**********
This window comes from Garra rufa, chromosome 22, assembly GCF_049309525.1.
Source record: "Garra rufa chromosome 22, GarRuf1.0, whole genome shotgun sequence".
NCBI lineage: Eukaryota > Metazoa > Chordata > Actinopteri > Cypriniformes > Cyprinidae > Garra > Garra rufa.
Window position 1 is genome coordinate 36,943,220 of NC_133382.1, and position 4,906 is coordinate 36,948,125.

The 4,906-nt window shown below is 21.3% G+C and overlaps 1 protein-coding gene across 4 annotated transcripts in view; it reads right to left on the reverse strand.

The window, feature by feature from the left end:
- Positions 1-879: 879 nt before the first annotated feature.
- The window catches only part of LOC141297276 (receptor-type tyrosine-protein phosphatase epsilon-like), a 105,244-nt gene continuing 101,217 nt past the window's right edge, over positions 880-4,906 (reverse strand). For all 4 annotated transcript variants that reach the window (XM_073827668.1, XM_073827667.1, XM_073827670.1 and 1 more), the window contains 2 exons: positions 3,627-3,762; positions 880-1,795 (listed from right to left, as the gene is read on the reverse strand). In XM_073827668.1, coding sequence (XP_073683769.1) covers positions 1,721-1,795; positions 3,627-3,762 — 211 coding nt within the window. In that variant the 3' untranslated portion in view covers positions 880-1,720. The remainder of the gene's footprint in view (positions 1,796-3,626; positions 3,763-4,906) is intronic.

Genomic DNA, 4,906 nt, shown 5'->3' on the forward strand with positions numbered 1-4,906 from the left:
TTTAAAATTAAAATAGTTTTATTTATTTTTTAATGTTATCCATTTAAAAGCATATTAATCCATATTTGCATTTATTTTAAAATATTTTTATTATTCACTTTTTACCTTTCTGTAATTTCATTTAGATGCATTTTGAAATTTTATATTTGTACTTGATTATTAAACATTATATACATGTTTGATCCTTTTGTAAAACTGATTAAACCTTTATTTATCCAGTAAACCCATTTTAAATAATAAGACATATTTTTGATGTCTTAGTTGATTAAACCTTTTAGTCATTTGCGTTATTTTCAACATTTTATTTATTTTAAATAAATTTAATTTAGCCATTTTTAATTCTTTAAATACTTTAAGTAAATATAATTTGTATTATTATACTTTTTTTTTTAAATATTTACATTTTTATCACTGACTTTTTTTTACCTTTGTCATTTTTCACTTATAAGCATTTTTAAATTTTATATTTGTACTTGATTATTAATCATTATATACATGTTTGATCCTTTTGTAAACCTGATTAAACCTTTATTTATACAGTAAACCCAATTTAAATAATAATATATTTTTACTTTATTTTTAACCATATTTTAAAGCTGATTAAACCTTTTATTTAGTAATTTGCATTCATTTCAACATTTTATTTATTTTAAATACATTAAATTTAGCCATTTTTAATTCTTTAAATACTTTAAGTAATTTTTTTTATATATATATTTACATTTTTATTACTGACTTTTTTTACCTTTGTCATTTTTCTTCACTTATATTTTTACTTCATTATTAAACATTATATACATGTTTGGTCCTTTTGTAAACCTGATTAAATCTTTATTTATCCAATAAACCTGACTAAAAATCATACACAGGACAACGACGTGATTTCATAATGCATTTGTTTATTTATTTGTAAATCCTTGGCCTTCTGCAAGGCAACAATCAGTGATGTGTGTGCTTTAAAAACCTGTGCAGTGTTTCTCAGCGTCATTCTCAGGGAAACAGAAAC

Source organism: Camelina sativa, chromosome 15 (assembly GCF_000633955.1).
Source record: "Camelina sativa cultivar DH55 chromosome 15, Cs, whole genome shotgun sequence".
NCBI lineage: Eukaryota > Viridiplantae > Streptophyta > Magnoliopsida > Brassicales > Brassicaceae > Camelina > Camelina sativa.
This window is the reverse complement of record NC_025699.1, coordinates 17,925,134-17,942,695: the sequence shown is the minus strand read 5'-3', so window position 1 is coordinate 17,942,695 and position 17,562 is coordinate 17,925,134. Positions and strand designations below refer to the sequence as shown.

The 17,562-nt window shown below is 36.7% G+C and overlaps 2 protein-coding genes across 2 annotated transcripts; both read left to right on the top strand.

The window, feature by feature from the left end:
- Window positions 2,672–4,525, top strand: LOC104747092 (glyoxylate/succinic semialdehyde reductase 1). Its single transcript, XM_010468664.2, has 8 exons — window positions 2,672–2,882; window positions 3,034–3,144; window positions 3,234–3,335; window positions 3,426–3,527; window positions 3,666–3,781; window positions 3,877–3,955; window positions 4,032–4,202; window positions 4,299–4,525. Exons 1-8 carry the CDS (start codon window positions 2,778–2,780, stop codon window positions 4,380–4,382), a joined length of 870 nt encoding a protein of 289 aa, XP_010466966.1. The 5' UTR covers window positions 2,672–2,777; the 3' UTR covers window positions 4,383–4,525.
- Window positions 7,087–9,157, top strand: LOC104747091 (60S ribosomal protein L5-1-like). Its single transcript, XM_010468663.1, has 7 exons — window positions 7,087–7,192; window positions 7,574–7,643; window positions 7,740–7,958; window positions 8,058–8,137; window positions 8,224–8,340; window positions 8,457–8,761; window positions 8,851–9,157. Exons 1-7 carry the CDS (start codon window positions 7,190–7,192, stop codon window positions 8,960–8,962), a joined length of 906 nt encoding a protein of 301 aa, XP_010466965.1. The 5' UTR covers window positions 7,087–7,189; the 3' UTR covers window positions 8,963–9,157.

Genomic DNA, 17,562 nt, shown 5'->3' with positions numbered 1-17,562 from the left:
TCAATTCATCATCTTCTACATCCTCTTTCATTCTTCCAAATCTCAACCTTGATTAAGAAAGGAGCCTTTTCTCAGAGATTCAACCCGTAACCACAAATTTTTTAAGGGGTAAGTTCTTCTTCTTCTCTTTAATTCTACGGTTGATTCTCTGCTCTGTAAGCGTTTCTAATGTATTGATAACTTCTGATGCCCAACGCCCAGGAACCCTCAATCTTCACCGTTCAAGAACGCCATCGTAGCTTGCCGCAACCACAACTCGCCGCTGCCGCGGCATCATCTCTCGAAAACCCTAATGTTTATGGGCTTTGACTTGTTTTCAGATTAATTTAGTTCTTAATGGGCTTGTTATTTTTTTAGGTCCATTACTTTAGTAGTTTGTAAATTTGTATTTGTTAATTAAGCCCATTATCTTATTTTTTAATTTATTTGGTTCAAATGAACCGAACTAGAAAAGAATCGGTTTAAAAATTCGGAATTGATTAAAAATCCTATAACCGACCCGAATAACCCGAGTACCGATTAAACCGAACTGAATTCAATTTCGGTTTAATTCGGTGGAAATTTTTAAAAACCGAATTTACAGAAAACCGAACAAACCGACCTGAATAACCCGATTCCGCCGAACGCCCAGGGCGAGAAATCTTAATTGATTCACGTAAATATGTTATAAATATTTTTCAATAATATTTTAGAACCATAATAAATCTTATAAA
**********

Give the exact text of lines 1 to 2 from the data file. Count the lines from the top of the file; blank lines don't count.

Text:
This window comes from Garra rufa, chromosome 22, assembly GCF_049309525.1.
Source record: "Garra rufa chromosome 22, GarRuf1.0, whole genome shotgun sequence".